Story type: Literature
(Being the Statement of Henry Thurlow Author, to George Currier, Editor of the “Idler,” a Weekly Journal of Human Interest.)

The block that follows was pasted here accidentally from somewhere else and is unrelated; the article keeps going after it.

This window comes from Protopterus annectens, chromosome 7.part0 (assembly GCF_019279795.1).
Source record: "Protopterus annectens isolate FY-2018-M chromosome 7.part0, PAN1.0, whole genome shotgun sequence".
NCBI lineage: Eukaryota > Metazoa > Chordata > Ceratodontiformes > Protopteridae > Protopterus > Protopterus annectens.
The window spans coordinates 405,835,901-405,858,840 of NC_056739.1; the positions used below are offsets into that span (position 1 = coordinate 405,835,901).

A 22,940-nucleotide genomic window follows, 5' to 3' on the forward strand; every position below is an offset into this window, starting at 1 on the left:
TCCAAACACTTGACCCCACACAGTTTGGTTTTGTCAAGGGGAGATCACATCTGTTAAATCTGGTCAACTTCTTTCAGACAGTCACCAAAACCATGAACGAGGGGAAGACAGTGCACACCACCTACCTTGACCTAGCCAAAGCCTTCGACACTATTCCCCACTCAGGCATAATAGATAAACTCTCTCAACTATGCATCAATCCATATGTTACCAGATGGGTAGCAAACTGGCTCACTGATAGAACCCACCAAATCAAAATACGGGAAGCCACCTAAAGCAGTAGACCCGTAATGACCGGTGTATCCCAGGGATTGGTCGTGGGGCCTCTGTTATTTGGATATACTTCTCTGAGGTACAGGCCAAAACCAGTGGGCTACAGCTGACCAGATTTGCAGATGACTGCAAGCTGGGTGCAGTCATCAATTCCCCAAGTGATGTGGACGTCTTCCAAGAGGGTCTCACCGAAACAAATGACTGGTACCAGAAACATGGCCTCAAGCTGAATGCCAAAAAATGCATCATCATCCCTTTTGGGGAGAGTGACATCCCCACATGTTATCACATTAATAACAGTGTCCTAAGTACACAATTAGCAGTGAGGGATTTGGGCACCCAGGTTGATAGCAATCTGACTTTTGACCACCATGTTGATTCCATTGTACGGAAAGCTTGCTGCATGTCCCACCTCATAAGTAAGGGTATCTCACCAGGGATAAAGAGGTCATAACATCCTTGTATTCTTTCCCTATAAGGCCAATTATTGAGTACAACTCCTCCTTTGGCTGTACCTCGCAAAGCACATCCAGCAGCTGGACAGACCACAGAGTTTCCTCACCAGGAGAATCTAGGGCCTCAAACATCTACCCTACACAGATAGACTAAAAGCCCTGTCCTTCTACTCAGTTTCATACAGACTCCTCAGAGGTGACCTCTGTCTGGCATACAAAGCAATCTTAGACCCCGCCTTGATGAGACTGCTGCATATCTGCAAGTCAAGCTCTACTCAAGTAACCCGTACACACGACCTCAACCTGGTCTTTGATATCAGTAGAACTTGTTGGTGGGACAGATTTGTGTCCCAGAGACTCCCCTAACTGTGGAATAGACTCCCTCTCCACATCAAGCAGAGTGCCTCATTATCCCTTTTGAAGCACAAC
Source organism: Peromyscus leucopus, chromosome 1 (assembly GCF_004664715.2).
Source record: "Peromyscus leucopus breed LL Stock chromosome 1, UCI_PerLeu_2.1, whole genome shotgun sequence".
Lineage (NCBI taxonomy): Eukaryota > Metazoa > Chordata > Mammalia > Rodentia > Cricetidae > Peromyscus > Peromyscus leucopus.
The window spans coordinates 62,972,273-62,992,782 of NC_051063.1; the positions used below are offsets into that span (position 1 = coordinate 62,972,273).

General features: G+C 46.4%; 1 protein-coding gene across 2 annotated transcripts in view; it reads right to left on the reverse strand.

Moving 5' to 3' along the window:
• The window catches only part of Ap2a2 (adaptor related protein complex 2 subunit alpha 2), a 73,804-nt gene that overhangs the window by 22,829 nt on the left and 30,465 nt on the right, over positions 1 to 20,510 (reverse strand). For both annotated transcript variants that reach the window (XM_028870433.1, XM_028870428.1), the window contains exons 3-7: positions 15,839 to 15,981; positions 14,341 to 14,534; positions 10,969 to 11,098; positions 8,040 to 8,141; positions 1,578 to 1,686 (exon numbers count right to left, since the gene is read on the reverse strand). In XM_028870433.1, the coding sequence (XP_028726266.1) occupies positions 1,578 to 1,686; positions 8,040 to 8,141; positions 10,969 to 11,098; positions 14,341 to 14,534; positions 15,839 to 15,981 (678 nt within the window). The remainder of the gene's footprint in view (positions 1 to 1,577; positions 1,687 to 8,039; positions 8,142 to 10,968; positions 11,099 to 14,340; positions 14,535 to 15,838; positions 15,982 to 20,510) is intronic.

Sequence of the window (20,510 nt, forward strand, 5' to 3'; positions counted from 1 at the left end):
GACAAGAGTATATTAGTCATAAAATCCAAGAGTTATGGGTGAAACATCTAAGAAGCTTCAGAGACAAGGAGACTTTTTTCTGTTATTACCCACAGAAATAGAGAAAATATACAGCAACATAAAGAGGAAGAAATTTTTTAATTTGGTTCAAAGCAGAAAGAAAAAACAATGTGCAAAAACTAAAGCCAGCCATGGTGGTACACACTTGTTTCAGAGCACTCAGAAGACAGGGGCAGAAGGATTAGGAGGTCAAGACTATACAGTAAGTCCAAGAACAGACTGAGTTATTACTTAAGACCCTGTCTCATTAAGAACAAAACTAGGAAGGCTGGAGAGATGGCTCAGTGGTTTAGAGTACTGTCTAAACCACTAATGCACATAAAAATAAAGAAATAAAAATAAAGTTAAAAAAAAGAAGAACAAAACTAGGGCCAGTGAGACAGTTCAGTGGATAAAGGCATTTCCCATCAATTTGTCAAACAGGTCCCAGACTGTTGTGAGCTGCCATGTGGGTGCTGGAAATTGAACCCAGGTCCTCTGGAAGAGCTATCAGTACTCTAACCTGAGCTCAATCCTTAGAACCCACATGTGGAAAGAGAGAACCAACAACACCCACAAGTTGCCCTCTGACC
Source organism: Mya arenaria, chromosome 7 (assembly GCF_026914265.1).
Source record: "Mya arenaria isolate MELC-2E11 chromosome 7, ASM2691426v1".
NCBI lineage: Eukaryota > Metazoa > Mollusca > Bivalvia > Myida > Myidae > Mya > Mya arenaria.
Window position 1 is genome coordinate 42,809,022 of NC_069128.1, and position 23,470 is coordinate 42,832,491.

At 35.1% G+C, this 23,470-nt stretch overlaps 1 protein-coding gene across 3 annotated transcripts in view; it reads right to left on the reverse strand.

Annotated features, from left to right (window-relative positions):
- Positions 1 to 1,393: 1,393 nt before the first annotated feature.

I have always maintained, my dear Currier, that if a man wishes to be considered sane, and has any particular regard for his reputation as a truth-teller, he would better keep silent as to the singular experiences that enter into his life. I have had many such experiences myself; but I have rarely confided them in detail, or otherwise, to those about me, because I know that even the most trustful of my friends would regard them merely as the outcome of an imagination unrestrained by conscience, or of a gradually weakening mind subject to hallucinations. I know them to be true, but until Mr. Edison or some other modern wizard has invented a search-light strong enough to lay bare the secrets of the mind and conscience of man, I cannot prove to others that they are not pure fabrications, or at least the conjurings of a diseased fancy. For instance, no man would believe me if I were to state to him the plain and indisputable fact that one night last month, on my way up to bed shortly after midnight, having been neither smoking nor drinking, I saw confronting me upon the stairs, with the moonlight streaming through the windows back of me, lighting up its face, a figure in which I recognized my very self in every form and feature. I might describe the chill of terror that struck to the very marrow of my bones, and wellnigh forced me to stagger backward down the stairs, as I noticed in the face of this confronting figure every indication of all the bad qualities which I know myself to possess, of every evil instinct which by no easy effort I have repressed heretofore, and realized that that thing was, as far as I knew, entirely independent of my true self, in which I hope at least the moral has made an honest fight against the immoral always. I might describe this chill, I say, as vividly as I felt it at that moment, but it would be of no use to do so, because, however realistic it might prove as a bit of description, no man would believe that the incident really happened; and yet it did happen as truly as I write, and it has happened a dozen times since, and I am certain that it will happen many times again, though I would give all that I possess to be assured that never again should that disquieting creation of mind or matter, whichever it may be, cross my path. The experience has made me afraid almost to be alone, and I have found myself unconsciously and uneasily glancing at my face in mirrors, in the plate-glass of show-windows on the shopping streets of the city, fearful lest I should find some of those evil traits which I have struggled to keep under, and have kept under so far, cropping out there where all the world, all my world, can see and wonder at, having known me always as a man of right doing and right feeling. Many a time in the night the thought has come to me with prostrating force, what if that thing were to be seen and recognized by others, myself and yet not my whole self, my unworthy self unrestrained and yet recognizable as Henry Thurlow.